Windows on the World of Raymond Plank
Founder, Apache Corp
Vol. 2013 No. 4


“Figures Don’t Lie” But Politicians Do a Lot of Figuring 

2012 Country Estimates - Index Mundi

http://www.indexmundi.com

 

United States

Israel

Egypt

Syria

Libya

Population

314 Million

8 Million

84 Million

23 Million

6 Million

GDP 

$15.66 Trillion

$247.9 Billion

$537.8 Billion

$107.6 Billion

$87.91 Billion

GDP Per Capita

$49,800

$32,200

$6,600

$5,100

$13,300

Chart above shows several countries involved in current controversy; I have no clue whether U.S. subsidies to Israel and Egypt are included in their gross domestic products and thereby per capita income.  When personally active in Egypt, it was my understanding that their census did not include Egyptians working in the oil fields abroad, many of whom send money home to support their families.  My guess is that one hundred million Egyptians would be closer to the truth than the eighty-four million estimated. 

Such is also the case with illegal Mexicans working in the U.S. under false green cards, or none at all, and seeking to send funds back to Mexico and its banks, one run by Citigroup, former leader Sanford (Sandy) Weill, who was building the world’s largest financial conglomerate which acquired Mexico’s second largest bank to hold repatriated funds as also done in Egypt.

In both instances, jobs at higher wages abroad attract workers whose families remain behind.  With the population numbers in the smaller denominator and GDP in the numerator, the average income per capita increases and major lenders are more inclined to participate in loaning funds – the only thing which trumps that practice is to print money, make it available to lenders at very low interest rates, as in the housing collapse when the balloon provided by low cost, no down payment housing bursts.  See WSJ September 12, 2013 article titled, “How to Create Another Housing Crisis.” Bells of hell, we aren’t yet clear of “the last crisis,” in which those who make decent down payments and meet monthly mortgage requirements are screwed by those builders and financial institutions who enable a “made in U.S.A.” leverage program to threaten global financial deflation.

Syria vs. Libya: Syria population twenty three million versus Libya six million.  Even as a million or two million have fled to neighboring countries, the Iran supported Syria mayhem expands among its neighboring states calling on world organizations to prevent death by starvation and disease while fleeing bullets and poison gases.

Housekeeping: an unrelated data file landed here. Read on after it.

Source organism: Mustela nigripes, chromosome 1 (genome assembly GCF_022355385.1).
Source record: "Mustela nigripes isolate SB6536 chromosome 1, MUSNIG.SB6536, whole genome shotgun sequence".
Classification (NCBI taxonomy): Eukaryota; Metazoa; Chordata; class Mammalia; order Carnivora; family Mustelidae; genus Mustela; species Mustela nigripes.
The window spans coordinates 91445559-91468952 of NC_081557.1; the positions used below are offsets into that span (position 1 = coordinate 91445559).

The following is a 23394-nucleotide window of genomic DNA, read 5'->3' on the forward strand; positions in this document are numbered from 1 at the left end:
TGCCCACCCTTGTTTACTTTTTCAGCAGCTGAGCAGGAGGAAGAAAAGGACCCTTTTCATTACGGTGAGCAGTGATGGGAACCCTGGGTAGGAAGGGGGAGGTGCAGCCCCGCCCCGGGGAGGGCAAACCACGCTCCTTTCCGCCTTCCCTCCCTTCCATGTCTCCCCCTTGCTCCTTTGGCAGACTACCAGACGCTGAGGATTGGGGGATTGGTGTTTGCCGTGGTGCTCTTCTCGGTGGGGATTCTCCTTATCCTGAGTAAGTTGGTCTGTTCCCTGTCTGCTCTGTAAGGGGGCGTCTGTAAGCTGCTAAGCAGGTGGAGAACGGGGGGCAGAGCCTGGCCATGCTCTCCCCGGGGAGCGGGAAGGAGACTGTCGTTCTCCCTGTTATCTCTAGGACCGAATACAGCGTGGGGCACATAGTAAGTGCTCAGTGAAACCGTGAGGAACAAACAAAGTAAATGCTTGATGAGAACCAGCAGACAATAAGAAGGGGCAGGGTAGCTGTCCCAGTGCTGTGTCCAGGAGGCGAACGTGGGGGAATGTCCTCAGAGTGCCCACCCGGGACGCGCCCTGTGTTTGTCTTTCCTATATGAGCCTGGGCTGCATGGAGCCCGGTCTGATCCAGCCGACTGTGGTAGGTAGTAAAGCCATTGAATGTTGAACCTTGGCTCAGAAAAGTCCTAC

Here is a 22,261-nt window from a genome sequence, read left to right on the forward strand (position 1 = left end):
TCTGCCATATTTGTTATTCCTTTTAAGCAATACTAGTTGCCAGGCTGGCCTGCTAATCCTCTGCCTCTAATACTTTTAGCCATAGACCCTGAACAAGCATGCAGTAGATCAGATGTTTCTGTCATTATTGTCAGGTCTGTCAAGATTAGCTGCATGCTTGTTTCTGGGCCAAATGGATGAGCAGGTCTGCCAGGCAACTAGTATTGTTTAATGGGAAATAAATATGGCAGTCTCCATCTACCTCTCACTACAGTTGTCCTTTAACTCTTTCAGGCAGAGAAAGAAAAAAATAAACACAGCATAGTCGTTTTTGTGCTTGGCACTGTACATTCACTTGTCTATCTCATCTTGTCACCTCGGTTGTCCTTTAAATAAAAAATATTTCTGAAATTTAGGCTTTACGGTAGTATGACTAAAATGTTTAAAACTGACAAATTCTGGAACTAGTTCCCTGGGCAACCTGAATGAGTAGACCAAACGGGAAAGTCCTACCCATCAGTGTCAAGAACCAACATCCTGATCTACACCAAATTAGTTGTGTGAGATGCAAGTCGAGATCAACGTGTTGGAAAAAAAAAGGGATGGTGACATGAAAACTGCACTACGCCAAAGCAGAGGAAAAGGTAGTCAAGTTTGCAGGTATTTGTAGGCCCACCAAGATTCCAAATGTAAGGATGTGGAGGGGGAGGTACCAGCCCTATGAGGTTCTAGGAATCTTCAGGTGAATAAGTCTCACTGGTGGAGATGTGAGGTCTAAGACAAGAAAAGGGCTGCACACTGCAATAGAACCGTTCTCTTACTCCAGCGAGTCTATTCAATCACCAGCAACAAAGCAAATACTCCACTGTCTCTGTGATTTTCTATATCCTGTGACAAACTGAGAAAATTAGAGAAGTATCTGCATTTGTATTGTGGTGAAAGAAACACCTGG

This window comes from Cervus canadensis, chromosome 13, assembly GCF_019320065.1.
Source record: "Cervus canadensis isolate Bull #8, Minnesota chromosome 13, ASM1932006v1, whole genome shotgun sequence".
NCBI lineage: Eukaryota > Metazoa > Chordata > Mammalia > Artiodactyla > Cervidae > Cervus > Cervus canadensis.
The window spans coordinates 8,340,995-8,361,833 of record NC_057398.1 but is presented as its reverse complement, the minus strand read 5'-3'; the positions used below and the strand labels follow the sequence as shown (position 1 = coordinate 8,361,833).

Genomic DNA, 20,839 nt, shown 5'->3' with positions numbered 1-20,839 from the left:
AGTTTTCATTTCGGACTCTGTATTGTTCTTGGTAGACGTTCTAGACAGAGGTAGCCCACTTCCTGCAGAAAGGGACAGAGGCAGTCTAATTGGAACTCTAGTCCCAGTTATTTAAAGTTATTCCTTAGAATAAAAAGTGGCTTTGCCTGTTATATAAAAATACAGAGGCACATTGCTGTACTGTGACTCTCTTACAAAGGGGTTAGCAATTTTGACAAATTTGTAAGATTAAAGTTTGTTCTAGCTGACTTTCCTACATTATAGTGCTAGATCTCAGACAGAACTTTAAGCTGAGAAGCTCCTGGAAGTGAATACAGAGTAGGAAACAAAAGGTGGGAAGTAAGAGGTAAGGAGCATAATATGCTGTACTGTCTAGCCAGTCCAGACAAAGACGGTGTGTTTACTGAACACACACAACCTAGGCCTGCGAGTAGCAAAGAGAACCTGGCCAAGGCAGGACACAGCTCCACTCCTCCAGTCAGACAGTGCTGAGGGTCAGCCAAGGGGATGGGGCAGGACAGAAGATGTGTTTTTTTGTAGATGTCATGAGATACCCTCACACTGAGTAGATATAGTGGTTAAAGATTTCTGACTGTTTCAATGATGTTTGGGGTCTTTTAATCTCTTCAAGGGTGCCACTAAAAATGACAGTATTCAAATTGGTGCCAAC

With respect to Libya, income is reflected to be about two and a half times greater per capita than Syria except that Libya, rich in oil, does not trickle down funds to the average Joe and family near death while at Benghazi, Libya, despite weeks of warnings, Americans were killed while the State Department team headed by Obama and Secretary of State Hillary Clinton, ignored the threats.  Is everyone running for election?  Are our representatives picking their collective noses, and wiping their greedy hands on Americans?

As a former heavy bomber pilot in World War II whose side duties consisted in part of researching and writing up medal citations for our bomber groups, neither I nor any crew member and ground personnel felt any reticence to kill the enemy or be killed.  Exposed to over 1,200 hours of combat pilot time in the Asia Pacific war with Japan, death stalked us at every turn in the air, where we were shot at and on the ground where we were shot at and also bombed, caught malaria and did not get enough food, island hopping from seven bases, losing weight from 170 to 135 pounds, dropping over 300,000 pounds of TNT on enemy positions, and somehow returned to American food and ladies while obtaining my college degree under the G.I. Bill, and starting a small business all in 1946 – and pursuing lifetime learning ever since. 

WWII was the last war that America declared, putting our full weight of the U.S. behind world confrontations where war was not declared including Korea, and Vietnam, and two on-going wars in Iraq, and Afghanistan plus forty to fifty “brush fire” engagements into which Americans were enticed via the National Guard, joining the Reserves, or responding to constant, continuing recruitment.